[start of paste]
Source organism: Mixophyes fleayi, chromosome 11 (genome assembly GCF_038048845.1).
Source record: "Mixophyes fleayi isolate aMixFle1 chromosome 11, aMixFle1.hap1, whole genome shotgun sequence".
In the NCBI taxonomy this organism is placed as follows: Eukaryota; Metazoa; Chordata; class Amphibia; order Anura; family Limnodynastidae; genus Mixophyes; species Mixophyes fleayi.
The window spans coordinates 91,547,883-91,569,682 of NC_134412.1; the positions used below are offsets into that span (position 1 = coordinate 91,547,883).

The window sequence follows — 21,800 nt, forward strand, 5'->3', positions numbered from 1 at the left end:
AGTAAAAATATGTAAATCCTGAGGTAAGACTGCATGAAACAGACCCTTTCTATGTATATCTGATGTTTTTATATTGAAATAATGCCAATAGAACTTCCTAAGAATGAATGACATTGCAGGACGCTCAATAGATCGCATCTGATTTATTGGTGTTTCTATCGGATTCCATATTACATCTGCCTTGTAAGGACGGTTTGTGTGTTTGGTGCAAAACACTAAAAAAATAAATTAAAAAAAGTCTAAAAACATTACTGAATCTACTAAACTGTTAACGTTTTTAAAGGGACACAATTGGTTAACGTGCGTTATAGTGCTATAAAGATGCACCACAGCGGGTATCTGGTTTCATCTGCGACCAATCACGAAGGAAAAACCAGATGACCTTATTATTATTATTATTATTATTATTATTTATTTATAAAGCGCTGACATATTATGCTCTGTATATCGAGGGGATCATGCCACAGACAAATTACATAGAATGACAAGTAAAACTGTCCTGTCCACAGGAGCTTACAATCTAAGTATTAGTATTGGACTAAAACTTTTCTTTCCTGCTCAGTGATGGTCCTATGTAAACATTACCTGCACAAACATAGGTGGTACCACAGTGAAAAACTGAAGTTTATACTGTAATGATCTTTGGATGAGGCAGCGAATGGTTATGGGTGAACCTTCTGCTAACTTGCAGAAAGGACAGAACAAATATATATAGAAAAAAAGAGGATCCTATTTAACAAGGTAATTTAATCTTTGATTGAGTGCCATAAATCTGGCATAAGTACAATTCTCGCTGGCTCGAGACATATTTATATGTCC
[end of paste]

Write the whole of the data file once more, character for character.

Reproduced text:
Source organism: Mixophyes fleayi, chromosome 11 (genome assembly GCF_038048845.1).
Source record: "Mixophyes fleayi isolate aMixFle1 chromosome 11, aMixFle1.hap1, whole genome shotgun sequence".
In the NCBI taxonomy this organism is placed as follows: Eukaryota; Metazoa; Chordata; class Amphibia; order Anura; family Limnodynastidae; genus Mixophyes; species Mixophyes fleayi.
The window spans coordinates 91,547,883-91,569,682 of NC_134412.1; the positions used below are offsets into that span (position 1 = coordinate 91,547,883).

The window sequence follows — 21,800 nt, forward strand, 5'->3', positions numbered from 1 at the left end:
AGTAAAAATATGTAAATCCTGAGGTAAGACTGCATGAAACAGACCCTTTCTATGTATATCTGATGTTTTTATATTGAAATAATGCCAATAGAACTTCCTAAGAATGAATGACATTGCAGGACGCTCAATAGATCGCATCTGATTTATTGGTGTTTCTATCGGATTCCATATTACATCTGCCTTGTAAGGACGGTTTGTGTGTTTGGTGCAAAACACTAAAAAAATAAATTAAAAAAAGTCTAAAAACATTACTGAATCTACTAAACTGTTAACGTTTTTAAAGGGACACAATTGGTTAACGTGCGTTATAGTGCTATAAAGATGCACCACAGCGGGTATCTGGTTTCATCTGCGACCAATCACGAAGGAAAAACCAGATGACCTTATTATTATTATTATTATTATTATTATTTATTTATAAAGCGCTGACATATTATGCTCTGTATATCGAGGGGATCATGCCACAGACAAATTACATAGAATGACAAGTAAAACTGTCCTGTCCACAGGAGCTTACAATCTAAGTATTAGTATTGGACTAAAACTTTTCTTTCCTGCTCAGTGATGGTCCTATGTAAACATTACCTGCACAAACATAGGTGGTACCACAGTGAAAAACTGAAGTTTATACTGTAATGATCTTTGGATGAGGCAGCGAATGGTTATGGGTGAACCTTCTGCTAACTTGCAGAAAGGACAGAACAAATATATATAGAAAAAAAGAGGATCCTATTTAACAAGGTAATTTAATCTTTGATTGAGTGCCATAAATCTGGCATAAGTACAATTCTCGCTGGCTCGAGACATATTTATATGTCC